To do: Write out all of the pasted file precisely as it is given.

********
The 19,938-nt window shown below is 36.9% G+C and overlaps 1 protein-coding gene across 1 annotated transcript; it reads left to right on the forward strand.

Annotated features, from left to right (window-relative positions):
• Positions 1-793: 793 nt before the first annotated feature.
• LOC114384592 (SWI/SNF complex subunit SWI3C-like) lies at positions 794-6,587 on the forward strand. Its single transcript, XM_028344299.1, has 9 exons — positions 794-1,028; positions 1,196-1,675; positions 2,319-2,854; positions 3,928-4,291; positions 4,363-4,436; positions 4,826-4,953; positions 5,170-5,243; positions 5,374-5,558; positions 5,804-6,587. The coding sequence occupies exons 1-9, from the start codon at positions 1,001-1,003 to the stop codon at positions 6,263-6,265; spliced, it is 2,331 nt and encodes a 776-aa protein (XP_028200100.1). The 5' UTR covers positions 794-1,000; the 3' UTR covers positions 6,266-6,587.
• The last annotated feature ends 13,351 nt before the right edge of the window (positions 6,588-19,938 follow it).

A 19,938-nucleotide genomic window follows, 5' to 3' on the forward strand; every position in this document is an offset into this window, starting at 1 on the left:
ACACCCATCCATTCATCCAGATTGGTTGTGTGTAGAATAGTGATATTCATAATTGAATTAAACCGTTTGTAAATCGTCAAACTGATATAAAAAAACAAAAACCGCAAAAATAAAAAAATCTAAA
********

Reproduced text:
The 19,938-nt window shown below is 36.9% G+C and overlaps 1 protein-coding gene across 1 annotated transcript; it reads left to right on the forward strand.

Annotated features, from left to right (window-relative positions):
• Positions 1-793: 793 nt before the first annotated feature.
• LOC114384592 (SWI/SNF complex subunit SWI3C-like) lies at positions 794-6,587 on the forward strand. Its single transcript, XM_028344299.1, has 9 exons — positions 794-1,028; positions 1,196-1,675; positions 2,319-2,854; positions 3,928-4,291; positions 4,363-4,436; positions 4,826-4,953; positions 5,170-5,243; positions 5,374-5,558; positions 5,804-6,587. The coding sequence occupies exons 1-9, from the start codon at positions 1,001-1,003 to the stop codon at positions 6,263-6,265; spliced, it is 2,331 nt and encodes a 776-aa protein (XP_028200100.1). The 5' UTR covers positions 794-1,000; the 3' UTR covers positions 6,266-6,587.
• The last annotated feature ends 13,351 nt before the right edge of the window (positions 6,588-19,938 follow it).

A 19,938-nucleotide genomic window follows, 5' to 3' on the forward strand; every position in this document is an offset into this window, starting at 1 on the left:
ACACCCATCCATTCATCCAGATTGGTTGTGTGTAGAATAGTGATATTCATAATTGAATTAAACCGTTTGTAAATCGTCAAACTGATATAAAAAAACAAAAACCGCAAAAATAAAAAAATCTAAA